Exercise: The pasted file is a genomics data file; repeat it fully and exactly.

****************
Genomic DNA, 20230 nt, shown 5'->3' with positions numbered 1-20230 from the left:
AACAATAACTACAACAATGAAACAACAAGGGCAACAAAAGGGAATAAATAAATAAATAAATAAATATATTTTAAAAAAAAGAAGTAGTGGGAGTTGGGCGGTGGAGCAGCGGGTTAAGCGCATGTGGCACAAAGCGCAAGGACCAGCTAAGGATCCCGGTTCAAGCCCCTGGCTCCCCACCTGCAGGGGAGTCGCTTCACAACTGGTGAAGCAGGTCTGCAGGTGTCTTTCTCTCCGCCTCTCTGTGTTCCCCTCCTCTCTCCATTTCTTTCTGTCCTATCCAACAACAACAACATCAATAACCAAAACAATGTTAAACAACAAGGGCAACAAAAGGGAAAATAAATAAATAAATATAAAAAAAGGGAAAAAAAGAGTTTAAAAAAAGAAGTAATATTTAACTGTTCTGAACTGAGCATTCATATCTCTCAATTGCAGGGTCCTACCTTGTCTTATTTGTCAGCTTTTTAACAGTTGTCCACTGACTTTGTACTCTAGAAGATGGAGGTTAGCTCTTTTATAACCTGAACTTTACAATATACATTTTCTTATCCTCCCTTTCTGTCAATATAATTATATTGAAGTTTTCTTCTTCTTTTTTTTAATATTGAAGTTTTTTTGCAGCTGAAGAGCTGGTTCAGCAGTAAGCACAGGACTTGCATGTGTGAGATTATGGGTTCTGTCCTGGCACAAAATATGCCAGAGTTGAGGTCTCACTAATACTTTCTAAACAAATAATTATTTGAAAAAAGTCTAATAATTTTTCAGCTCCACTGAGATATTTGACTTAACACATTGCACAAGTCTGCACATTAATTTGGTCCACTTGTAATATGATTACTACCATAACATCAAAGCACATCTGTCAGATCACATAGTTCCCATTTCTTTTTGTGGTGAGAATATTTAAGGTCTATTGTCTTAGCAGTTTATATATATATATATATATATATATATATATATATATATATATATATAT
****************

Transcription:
Genomic DNA, 20230 nt, shown 5'->3' with positions numbered 1-20230 from the left:
AACAATAACTACAACAATGAAACAACAAGGGCAACAAAAGGGAATAAATAAATAAATAAATAAATATATTTTAAAAAAAAGAAGTAGTGGGAGTTGGGCGGTGGAGCAGCGGGTTAAGCGCATGTGGCACAAAGCGCAAGGACCAGCTAAGGATCCCGGTTCAAGCCCCTGGCTCCCCACCTGCAGGGGAGTCGCTTCACAACTGGTGAAGCAGGTCTGCAGGTGTCTTTCTCTCCGCCTCTCTGTGTTCCCCTCCTCTCTCCATTTCTTTCTGTCCTATCCAACAACAACAACATCAATAACCAAAACAATGTTAAACAACAAGGGCAACAAAAGGGAAAATAAATAAATAAATATAAAAAAAGGGAAAAAAAGAGTTTAAAAAAAGAAGTAATATTTAACTGTTCTGAACTGAGCATTCATATCTCTCAATTGCAGGGTCCTACCTTGTCTTATTTGTCAGCTTTTTAACAGTTGTCCACTGACTTTGTACTCTAGAAGATGGAGGTTAGCTCTTTTATAACCTGAACTTTACAATATACATTTTCTTATCCTCCCTTTCTGTCAATATAATTATATTGAAGTTTTCTTCTTCTTTTTTTTAATATTGAAGTTTTTTTGCAGCTGAAGAGCTGGTTCAGCAGTAAGCACAGGACTTGCATGTGTGAGATTATGGGTTCTGTCCTGGCACAAAATATGCCAGAGTTGAGGTCTCACTAATACTTTCTAAACAAATAATTATTTGAAAAAAGTCTAATAATTTTTCAGCTCCACTGAGATATTTGACTTAACACATTGCACAAGTCTGCACATTAATTTGGTCCACTTGTAATATGATTACTACCATAACATCAAAGCACATCTGTCAGATCACATAGTTCCCATTTCTTTTTGTGGTGAGAATATTTAAGGTCTATTGTCTTAGCAGTTTATATATATATATATATATATATATATATATATATATATATATATATAT